[xrr rating=1.5/5]Butter swings so wildly between its broad satirical sketches that figuring out what, exactly, it wishes to parody is a crapshoot. It presents a world populated by precocious black orphans, vegan yuppies, thick-headed salesmen, crazy strippers and an ambitious housewife who speaks in folksy chirps and whines. The latter offers the closest thing to focus in this loosely connected ensemble piece: in fighting to preserve her family’s local legacy, Laura Pickler (Jennifer Garner) finds herself taking out her own weaknesses as a human being on a charismatic, skilled, young black person. So, maybe, Butter is some kind of analogy for Sarah Palin’s role in the 2008 presidential campaign?

This, dear reader, is what is known as a “reach,” because damned if the film reveals a point without one. With so many caricatures all gathered around the goofball subject of butter carving, nothing exists to ground the movie, to give its humor a target. The wan comparison of the film’s subject to politics is not so far-fetched when one considers the back-room deals and aggressive campaigning seen during the film, with the powers that be forcing a dominant talent, Laura’s husband Bob (Ty Burrell) to retire and a throat-ripping battle for supremacy ensuing in the void. But the film never establishes this as a working allegory for the absurdity of political machinations. Instead, Butter is just arrogant, so snotty in its attitudes toward everyone that it makes even its tacked-on happy ending repugnant in its condescension.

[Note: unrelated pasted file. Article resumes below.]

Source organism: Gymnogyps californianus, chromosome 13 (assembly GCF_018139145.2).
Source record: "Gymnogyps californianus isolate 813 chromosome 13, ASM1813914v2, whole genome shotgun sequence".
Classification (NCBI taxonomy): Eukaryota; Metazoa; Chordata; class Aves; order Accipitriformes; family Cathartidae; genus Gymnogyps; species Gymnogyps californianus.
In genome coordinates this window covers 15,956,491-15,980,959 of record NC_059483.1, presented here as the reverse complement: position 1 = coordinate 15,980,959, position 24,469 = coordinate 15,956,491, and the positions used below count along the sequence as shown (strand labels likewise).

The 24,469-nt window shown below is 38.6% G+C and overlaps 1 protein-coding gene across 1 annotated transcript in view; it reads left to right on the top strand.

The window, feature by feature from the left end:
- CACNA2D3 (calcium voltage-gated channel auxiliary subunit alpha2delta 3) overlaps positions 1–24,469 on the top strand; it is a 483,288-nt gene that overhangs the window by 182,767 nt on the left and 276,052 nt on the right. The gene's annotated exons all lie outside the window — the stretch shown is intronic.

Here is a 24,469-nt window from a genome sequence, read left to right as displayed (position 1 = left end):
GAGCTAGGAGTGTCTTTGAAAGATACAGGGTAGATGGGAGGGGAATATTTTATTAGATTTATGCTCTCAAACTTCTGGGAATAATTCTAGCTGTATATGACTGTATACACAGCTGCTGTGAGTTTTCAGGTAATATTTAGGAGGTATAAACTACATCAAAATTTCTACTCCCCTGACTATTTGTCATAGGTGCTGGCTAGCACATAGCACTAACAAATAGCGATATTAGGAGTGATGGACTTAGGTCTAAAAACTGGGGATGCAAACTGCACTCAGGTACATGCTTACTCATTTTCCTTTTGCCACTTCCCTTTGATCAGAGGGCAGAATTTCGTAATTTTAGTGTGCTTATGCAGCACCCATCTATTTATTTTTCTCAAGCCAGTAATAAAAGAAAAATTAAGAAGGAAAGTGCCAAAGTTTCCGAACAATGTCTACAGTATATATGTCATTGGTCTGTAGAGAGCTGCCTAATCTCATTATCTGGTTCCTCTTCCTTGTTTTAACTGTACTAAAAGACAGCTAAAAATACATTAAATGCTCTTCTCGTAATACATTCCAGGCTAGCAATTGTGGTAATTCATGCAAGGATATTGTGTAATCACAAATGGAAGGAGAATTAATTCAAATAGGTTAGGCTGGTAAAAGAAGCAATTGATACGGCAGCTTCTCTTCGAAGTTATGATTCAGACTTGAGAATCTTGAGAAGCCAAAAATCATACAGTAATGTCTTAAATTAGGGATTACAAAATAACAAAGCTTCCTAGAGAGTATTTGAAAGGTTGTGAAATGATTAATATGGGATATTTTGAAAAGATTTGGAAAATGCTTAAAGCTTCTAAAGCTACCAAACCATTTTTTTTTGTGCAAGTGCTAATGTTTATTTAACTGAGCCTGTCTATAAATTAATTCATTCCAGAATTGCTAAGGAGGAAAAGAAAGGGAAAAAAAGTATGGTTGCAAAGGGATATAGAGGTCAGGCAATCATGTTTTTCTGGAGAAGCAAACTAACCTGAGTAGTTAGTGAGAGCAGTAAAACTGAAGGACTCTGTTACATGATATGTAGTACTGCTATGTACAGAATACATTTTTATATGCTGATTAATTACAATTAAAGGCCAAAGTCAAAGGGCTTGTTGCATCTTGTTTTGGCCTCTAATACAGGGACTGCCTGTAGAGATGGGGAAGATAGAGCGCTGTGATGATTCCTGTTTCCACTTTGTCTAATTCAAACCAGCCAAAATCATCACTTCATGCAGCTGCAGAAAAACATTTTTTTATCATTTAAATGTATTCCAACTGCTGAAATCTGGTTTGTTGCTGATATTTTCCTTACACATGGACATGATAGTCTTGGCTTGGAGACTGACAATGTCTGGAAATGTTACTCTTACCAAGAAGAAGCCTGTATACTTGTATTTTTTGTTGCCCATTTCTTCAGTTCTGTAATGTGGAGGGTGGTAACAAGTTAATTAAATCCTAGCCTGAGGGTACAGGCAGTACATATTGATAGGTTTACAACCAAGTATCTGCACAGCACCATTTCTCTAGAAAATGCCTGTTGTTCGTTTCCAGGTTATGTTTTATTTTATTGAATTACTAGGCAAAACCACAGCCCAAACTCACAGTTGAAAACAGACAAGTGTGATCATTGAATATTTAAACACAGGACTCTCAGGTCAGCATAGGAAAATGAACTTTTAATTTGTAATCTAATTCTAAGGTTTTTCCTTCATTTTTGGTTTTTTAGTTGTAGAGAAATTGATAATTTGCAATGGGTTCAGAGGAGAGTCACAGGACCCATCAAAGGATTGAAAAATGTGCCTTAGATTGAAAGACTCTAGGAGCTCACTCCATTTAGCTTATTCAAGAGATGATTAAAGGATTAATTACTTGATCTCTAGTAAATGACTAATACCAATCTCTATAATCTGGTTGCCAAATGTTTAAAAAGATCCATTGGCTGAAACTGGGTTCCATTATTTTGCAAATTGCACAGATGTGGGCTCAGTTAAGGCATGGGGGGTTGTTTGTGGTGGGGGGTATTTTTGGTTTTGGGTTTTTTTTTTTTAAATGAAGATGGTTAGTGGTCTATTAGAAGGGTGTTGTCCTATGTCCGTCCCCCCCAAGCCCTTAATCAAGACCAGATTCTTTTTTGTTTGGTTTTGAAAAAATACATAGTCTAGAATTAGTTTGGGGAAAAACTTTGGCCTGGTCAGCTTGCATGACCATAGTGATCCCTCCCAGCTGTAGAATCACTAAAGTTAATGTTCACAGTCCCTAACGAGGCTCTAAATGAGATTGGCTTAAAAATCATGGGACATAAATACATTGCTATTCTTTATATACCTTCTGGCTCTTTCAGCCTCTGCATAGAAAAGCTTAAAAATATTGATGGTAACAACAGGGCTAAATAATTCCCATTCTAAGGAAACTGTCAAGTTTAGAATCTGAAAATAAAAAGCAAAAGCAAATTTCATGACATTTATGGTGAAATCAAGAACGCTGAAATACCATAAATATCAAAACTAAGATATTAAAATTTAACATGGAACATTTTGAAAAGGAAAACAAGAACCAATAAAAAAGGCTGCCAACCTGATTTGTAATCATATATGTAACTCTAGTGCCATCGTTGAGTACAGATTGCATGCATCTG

Maybe the casting of so many naturally delightful actors in this nastiness is intentional, but even they look uncomfortable portraying such thin strawmen. Garner and Burrell only fleetingly play up the vicious loathing of their power marriage, and at time they betray a sense of basic human decencies that reveals not depth of writing but an empathy on behalf of the actors that cannot be obliterated. The actors themselves are real, physical beings, which only further tarnishes the incorporeal construct in which they are placed.

But the real display of the film’s bullshit can be found in the plot’s other half, concerning a young, black orphan named Destiny (Yara Shahidi). Destiny’s story is meant to expose both the overt racism and condescending view of race as “exotic” at play in small-town society. But when she winds up in the foster care of Rob Corddry and Alicia Silverstone, their cartoonish upper-middle-class white liberalism should be the crowning absurdity in Destiny’s short life. Instead, the two actors are so pleasant and understanding that any discomfort Destiny might have around them instantly dissipates, even as the script continues to call on her to feel some throughout the movie. And what of Shahidi herself? In her voiceovers, the poor girl must go on about “crackers,” a word she uses so flatly that it is clear even this child cannot believe she has to read such nonsense. Around the other actors, though, she has such a natural presence that she manages to steal the movie from a host of talented professionals.

At times, the film manages to be funny almost in spite of itself. Non-sequiturs such as, “There’s Advil in the kitchen for your penis” work well, and Kristen Schaal actually manages to play to her oddball stereotype where the others so often clash with theirs. The hushed, vaguely concerned way with which she says, “I haven’t heard that word since my dad died” when someone drops a c-bomb is the funniest moment of the entire movie. But these isolated laughs provide highlights for the wrong reasons, exposing the weakness of the comedy relevant to the characters or their broader situation. But if Butter roots its perceived satire in the “you betcha” populist ignorance of Sarah Palin, it ultimately validates her characterization of Hollywood and its backers as a coastal elite with no regard for the flyover states. One part of America certainly comes out of this looking stupid and laughable, and it’s not the Midwest.

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